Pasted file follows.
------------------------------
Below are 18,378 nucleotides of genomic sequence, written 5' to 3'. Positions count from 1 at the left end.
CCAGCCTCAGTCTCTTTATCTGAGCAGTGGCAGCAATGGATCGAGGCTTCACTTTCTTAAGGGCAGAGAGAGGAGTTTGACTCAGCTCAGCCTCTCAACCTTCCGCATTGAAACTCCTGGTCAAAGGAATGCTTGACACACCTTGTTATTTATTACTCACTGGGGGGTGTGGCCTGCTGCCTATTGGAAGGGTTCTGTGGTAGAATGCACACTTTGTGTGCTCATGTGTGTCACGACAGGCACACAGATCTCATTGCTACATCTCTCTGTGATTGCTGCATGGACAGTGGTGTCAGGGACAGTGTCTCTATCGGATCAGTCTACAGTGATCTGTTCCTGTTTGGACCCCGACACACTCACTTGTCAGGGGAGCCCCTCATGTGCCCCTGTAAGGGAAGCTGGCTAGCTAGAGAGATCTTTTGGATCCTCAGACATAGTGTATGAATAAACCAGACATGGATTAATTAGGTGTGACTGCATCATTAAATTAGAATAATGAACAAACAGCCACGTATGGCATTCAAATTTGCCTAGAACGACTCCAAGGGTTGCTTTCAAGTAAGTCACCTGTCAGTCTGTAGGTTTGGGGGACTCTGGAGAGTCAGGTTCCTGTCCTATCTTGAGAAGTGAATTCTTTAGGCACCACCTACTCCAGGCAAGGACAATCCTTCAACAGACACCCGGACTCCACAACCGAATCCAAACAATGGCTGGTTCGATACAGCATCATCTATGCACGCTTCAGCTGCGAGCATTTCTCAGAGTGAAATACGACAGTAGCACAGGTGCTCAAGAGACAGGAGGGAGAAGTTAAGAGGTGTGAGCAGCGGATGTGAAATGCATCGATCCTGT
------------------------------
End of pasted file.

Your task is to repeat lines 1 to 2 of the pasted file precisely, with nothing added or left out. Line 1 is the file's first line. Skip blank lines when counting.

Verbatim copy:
Below are 18,378 nucleotides of genomic sequence, written 5' to 3'. Positions count from 1 at the left end.
CCAGCCTCAGTCTCTTTATCTGAGCAGTGGCAGCAATGGATCGAGGCTTCACTTTCTTAAGGGCAGAGAGAGGAGTTTGACTCAGCTCAGCCTCTCAACCTTCCGCATTGAAACTCCTGGTCAAAGGAATGCTTGACACACCTTGTTATTTATTACTCACTGGGGGGTGTGGCCTGCTGCCTATTGGAAGGGTTCTGTGGTAGAATGCACACTTTGTGTGCTCATGTGTGTCACGACAGGCACACAGATCTCATTGCTACATCTCTCTGTGATTGCTGCATGGACAGTGGTGTCAGGGACAGTGTCTCTATCGGATCAGTCTACAGTGATCTGTTCCTGTTTGGACCCCGACACACTCACTTGTCAGGGGAGCCCCTCATGTGCCCCTGTAAGGGAAGCTGGCTAGCTAGAGAGATCTTTTGGATCCTCAGACATAGTGTATGAATAAACCAGACATGGATTAATTAGGTGTGACTGCATCATTAAATTAGAATAATGAACAAACAGCCACGTATGGCATTCAAATTTGCCTAGAACGACTCCAAGGGTTGCTTTCAAGTAAGTCACCTGTCAGTCTGTAGGTTTGGGGGACTCTGGAGAGTCAGGTTCCTGTCCTATCTTGAGAAGTGAATTCTTTAGGCACCACCTACTCCAGGCAAGGACAATCCTTCAACAGACACCCGGACTCCACAACCGAATCCAAACAATGGCTGGTTCGATACAGCATCATCTATGCACGCTTCAGCTGCGAGCATTTCTCAGAGTGAAATACGACAGTAGCACAGGTGCTCAAGAGACAGGAGGGAGAAGTTAAGAGGTGTGAGCAGCGGATGTGAAATGCATCGATCCTGT